Hundreds of state workers who lost union representation during the administration of former Gov. Bruce Rauner could get it back under a bill approved by the Illinois Senate this week and now pending in the House. Decisions on whether public-sector workers should be classified as supervisory and thus not eligible for union protections should be based “on actual employee job duties and not solely
Hundreds of state workers who lost union representation during the administration of former Gov. Bruce Rauner could get it back under a bill approved by the Illinois Senate this week and now pending in the House.
Decisions on whether public-sector workers should be classified as supervisory and thus not eligible for union protections should be based “on actual employee job duties and not solely on written job descriptions,” according to Senate Bill 525.
Sponsored by state Sen. Omar Aquino, D-Chicago, the bill passed by a vote of 44 to 11 on Thursday, with all the “no” votes coming from Republicans, including Senate Minority Leader Dan McConchie of Hawthorn Woods, Norine Hammond of Macomb, Jill Tracy of Quincy and Jason Barickman of Bloomington.
Voting in favor of the bill included Democratic Sen. Doris Turner of Springfield and six Republican senators, including Steve McClure of Springfield, Sally Turner of Beason and Neil Anderson of Moline.
If passed by the House and signed into law by Gov. JB Pritzker, a Democrat, the bill would allow organizations to petition the Illinois Labor Relations Board to make “hundreds” of state employees eligible again for union representation.
Those workers were stripped of their union status by the board several years ago because of board appointments made by Rauner, a Republican, according to Anders Lindall, spokesman for Council 31 of the American Federation of State, County and Municipal Employees.
Lindall said the board under Rauner took an “overly narrow reading” of state law by only considering employees’ job titles or job descriptions in determining union eligibility.
The board overturned decades of labor board precedent in excluding these workers from union representation, he said.
“This board makes clear that the Rauner board was wrong, and the law provides that determinations must be based on actual job duties,” Lindall said.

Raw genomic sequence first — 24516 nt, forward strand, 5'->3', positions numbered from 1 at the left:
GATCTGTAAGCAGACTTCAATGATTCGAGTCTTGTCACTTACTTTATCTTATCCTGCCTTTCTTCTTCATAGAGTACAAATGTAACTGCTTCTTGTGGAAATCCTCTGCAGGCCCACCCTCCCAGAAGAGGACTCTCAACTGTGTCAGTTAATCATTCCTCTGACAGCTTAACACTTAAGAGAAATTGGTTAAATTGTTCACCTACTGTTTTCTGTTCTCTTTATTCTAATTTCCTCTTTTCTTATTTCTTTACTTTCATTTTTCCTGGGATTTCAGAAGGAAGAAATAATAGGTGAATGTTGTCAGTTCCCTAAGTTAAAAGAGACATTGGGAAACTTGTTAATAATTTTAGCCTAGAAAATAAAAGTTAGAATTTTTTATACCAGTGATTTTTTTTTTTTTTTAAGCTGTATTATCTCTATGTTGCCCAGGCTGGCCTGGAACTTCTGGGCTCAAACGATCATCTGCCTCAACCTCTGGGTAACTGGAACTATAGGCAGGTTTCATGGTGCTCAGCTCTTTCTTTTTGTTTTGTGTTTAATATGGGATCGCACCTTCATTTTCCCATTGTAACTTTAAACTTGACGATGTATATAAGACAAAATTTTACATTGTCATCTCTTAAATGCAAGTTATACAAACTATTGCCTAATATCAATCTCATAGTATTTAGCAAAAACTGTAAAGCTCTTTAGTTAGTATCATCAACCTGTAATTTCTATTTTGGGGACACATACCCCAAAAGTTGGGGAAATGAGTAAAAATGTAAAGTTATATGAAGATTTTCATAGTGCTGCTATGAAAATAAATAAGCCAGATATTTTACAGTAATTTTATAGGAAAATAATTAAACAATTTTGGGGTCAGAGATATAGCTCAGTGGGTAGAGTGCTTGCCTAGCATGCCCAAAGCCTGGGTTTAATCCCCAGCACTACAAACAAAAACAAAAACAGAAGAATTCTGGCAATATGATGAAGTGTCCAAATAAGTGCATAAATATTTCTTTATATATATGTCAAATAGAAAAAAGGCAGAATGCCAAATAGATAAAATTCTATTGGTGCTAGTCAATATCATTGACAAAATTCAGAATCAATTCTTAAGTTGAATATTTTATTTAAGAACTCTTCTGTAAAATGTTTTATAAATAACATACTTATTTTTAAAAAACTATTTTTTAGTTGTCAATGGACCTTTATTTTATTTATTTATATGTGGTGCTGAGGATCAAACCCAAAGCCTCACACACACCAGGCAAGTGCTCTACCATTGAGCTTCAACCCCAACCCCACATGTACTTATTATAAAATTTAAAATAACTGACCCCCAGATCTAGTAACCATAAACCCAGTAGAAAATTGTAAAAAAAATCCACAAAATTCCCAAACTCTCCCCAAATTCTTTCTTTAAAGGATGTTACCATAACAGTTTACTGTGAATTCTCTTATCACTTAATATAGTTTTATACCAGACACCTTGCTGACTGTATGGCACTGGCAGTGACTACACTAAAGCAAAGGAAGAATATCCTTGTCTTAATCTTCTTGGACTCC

AFSCME represents more than 35,000 state employees and is the largest union representing state employees. AFSCME supports the bill, as does the Illinois Federation of Teachers and Illinois AFL-CIO.
The Illinois Department of Central Management Services, an agency controlled by Pritzker, is listed as opposed to the bill on the General Assembly’s website, but CMS spokeswoman Marjani Williams said CMS has taken a neutral stance on the legislation and didn’t elaborate.
In debate on the Senate floor, Barickman said CMS officials have told senators the state government workforce is 93% unionized, and the current high rate of unionization sometimes creates challenges in managing workers.
Barickman said he was concerned management problems may become worse under the bill.
Aquino defended the bill, saying it would help restore the labor-management balance to the time before Rauner was governor. Rauner served from 2015 to 2019 and was defeated in his re-election bid by Pritzker.
Rauner previously said “illegal unionization of managers in state government” was costing taxpayers extra money and disrupting state agency operations. He said the average unionization rate in most states is 34%.
“Our departments are hamstrung by having managers in the union of the staff they are overseeing and managing and supervising,” Rauner said at a Chicago news conference in December 2018. “It creates conflicts of interest when it comes to discipline, it creates conflicts of interest when it comes to work scheduling, it creates conflicts of interest when it comes to labor negotiations.”
AFSCME leaders responded at the time that Rauner failed to work with the union and follow contract language designed to address operational issues.
Rauner’s clashes with AFSCME gained national attention, and an Illinois-based court case challenging AFSCME’s authority affected public-sector unions nationwide in 2018.
The U.S. Supreme Court, in Janus vs. AFSCME, decided in a 5-4 vote to strike down mandatory “fair-share” dues for non-union members who benefited from union-negotiated contracts. Rauner backed the ruling.
Lindall said AFSCME strongly supports SB 525 and was happy to see a “big majority” in the Senate support it.
“It clarifies the bargaining rights of hundreds of state employees who were union members for decades in many cases and were wrongly or unfairly excluded or stripped of their bargaining rights,” Lindall said. “It’s a pro-worker bill. It’s a good bill. It’s common-sense. A ‘no’ vote on this bill is an anti-worker, anti-union vote.”
Contact Dean Olsen: firstname.lastname@example.org; (217) 836-1068; twitter.com/DeanOlsenSJR.